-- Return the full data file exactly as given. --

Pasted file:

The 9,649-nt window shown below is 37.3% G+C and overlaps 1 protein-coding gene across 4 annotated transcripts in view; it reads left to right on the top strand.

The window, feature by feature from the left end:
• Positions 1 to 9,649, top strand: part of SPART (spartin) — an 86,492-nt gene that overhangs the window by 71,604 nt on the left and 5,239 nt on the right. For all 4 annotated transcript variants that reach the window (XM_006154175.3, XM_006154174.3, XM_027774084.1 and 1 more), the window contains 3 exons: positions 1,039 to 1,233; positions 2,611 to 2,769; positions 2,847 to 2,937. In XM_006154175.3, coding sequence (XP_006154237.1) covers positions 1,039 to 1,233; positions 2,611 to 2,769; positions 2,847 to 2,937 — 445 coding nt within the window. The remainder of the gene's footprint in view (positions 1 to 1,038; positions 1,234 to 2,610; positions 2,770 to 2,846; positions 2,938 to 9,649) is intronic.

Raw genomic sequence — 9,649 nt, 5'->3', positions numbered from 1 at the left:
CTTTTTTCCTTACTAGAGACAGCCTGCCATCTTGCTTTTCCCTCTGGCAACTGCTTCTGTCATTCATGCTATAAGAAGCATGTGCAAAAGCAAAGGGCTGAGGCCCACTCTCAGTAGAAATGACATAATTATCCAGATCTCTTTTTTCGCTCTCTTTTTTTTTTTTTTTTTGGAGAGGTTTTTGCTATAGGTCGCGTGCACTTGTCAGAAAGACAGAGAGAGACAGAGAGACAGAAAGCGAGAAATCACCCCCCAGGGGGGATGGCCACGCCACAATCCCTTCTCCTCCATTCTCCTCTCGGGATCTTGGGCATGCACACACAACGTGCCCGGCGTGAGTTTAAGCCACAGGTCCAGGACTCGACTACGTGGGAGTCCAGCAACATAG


The 9,649-nt window shown below is 37.3% G+C and overlaps 1 protein-coding gene across 4 annotated transcripts in view; it reads left to right on the top strand.

The window, feature by feature from the left end:
• Positions 1 to 9,649, top strand: part of SPART (spartin) — an 86,492-nt gene that overhangs the window by 71,604 nt on the left and 5,239 nt on the right. For all 4 annotated transcript variants that reach the window (XM_006154175.3, XM_006154174.3, XM_027774084.1 and 1 more), the window contains 3 exons: positions 1,039 to 1,233; positions 2,611 to 2,769; positions 2,847 to 2,937. In XM_006154175.3, coding sequence (XP_006154237.1) covers positions 1,039 to 1,233; positions 2,611 to 2,769; positions 2,847 to 2,937 — 445 coding nt within the window. The remainder of the gene's footprint in view (positions 1 to 1,038; positions 1,234 to 2,610; positions 2,770 to 2,846; positions 2,938 to 9,649) is intronic.

Raw genomic sequence — 9,649 nt, 5'->3', positions numbered from 1 at the left:
CTTTTTTCCTTACTAGAGACAGCCTGCCATCTTGCTTTTCCCTCTGGCAACTGCTTCTGTCATTCATGCTATAAGAAGCATGTGCAAAAGCAAAGGGCTGAGGCCCACTCTCAGTAGAAATGACATAATTATCCAGATCTCTTTTTTCGCTCTCTTTTTTTTTTTTTTTTTGGAGAGGTTTTTGCTATAGGTCGCGTGCACTTGTCAGAAAGACAGAGAGAGACAGAGAGACAGAAAGCGAGAAATCACCCCCCAGGGGGGATGGCCACGCCACAATCCCTTCTCCTCCATTCTCCTCTCGGGATCTTGGGCATGCACACACAACGTGCCCGGCGTGAGTTTAAGCCACAGGTCCAGGACTCGACTACGTGGGAGTCCAGCAACATAG